February 15th, 2011, 01:51 PM  #1 
Senior Member Joined: Jan 2011 Posts: 560 Thanks: 1  n!*(n+1)!  1 composite?
Hello everybody, n>5 I have found that for n=6 to 30 : n!*(n+1)!  1 is always composite. I want to know if that is true or not with n>30 
February 15th, 2011, 04:11 PM  #2 
Global Moderator Joined: Nov 2006 From: UTC 5 Posts: 16,046 Thanks: 937 Math Focus: Number theory, computational mathematics, combinatorics, FOM, symbolic logic, TCS, algorithms  Re: n!*(n+1)!  1 composite?
It's prime for 76, 166, 344, 394 and so forth. There should be infinitely many, though for precise asymptotics I'd need to do some calculations.

February 15th, 2011, 04:56 PM  #3 
Senior Member Joined: Oct 2008 Posts: 215 Thanks: 0  Re: n!*(n+1)!  1 composite?
For a random number near to n!*(n+1)!1, the probability that it is a prime is around For any random number near n, the probability that it is a prime is around Given n!*(n+1)!1 has no prime factor less than n, this should be a similar probability as a number less than n to be prime, we could estimate that the probability that n!(n+1)!1 to be prime is around . Although the probability is low, it supports CRG's claim that there're an infinity of numbers.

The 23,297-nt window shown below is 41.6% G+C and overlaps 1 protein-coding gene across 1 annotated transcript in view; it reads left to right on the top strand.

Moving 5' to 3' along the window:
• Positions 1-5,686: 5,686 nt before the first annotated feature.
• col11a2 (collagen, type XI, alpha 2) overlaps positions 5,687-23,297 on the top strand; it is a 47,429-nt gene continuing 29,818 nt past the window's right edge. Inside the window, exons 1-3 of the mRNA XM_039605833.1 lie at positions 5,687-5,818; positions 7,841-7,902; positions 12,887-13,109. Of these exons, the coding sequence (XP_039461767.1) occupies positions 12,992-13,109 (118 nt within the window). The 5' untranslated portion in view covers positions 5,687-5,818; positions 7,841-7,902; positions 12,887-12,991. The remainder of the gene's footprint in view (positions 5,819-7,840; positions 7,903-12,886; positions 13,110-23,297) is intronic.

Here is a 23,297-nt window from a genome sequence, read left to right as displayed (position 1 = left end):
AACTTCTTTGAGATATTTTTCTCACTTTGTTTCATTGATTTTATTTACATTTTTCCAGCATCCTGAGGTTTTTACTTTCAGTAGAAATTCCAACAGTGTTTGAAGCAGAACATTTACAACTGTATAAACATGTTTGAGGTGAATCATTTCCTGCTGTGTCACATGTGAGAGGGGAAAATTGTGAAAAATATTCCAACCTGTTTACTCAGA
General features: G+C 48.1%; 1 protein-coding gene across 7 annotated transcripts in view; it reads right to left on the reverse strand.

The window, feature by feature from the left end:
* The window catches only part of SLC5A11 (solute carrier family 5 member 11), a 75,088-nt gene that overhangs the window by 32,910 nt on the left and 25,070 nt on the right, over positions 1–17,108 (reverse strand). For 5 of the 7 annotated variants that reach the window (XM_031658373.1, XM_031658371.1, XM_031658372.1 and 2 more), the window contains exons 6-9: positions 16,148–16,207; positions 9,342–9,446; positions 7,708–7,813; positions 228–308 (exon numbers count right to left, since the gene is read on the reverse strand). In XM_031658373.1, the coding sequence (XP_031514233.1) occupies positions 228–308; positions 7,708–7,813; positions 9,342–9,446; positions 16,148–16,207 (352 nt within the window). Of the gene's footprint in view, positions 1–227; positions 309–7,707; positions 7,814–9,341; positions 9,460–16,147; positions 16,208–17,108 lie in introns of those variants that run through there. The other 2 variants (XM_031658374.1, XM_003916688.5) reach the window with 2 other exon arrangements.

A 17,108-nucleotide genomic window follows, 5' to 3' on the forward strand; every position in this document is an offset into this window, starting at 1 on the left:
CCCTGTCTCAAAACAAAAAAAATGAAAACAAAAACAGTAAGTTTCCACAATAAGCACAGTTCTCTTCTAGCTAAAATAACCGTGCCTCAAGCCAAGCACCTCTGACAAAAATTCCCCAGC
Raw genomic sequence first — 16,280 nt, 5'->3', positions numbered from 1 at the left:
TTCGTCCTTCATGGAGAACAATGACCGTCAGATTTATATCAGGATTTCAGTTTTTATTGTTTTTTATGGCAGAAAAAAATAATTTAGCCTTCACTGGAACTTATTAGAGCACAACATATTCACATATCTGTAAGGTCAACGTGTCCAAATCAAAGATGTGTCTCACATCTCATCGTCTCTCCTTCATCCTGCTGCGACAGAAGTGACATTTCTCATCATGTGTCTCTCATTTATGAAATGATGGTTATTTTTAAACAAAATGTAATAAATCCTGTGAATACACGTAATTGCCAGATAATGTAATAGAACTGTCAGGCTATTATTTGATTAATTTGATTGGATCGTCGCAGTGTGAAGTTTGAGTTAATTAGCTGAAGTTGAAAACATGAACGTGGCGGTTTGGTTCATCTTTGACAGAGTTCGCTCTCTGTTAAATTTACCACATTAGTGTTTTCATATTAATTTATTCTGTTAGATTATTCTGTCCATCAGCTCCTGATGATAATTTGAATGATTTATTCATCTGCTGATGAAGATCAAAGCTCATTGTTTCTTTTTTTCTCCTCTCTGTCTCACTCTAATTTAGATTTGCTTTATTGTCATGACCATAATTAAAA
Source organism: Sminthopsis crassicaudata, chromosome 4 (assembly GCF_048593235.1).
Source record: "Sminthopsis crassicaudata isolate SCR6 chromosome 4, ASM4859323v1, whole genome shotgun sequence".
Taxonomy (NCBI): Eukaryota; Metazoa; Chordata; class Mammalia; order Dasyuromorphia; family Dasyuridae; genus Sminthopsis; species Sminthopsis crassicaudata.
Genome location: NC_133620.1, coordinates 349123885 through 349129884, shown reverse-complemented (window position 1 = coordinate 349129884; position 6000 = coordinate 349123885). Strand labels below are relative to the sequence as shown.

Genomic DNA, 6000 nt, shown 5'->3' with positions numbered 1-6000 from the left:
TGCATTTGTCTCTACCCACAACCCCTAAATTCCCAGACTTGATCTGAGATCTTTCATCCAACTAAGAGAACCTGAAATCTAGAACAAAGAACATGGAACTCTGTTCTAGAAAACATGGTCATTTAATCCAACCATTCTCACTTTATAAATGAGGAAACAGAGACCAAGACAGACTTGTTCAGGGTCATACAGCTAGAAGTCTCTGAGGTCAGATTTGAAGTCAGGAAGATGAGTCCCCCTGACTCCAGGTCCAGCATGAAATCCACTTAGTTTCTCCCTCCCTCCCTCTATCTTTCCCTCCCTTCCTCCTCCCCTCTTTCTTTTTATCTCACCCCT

February 16th, 2011, 01:27 AM  #4 
Global Moderator Joined: Nov 2006 From: UTC 5 Posts: 16,046 Thanks: 937 Math Focus: Number theory, computational mathematics, combinatorics, FOM, symbolic logic, TCS, algorithms  Re: n!*(n+1)!  1 composite?
Right. Even without the Mertens adjustment, though, we expect infinitely many  just not as dense. I don't find any more terms to 3265. 
February 16th, 2011, 02:29 AM  #5 
Senior Member Joined: Dec 2007 Posts: 687 Thanks: 47  Re: n!*(n+1)!  1 composite?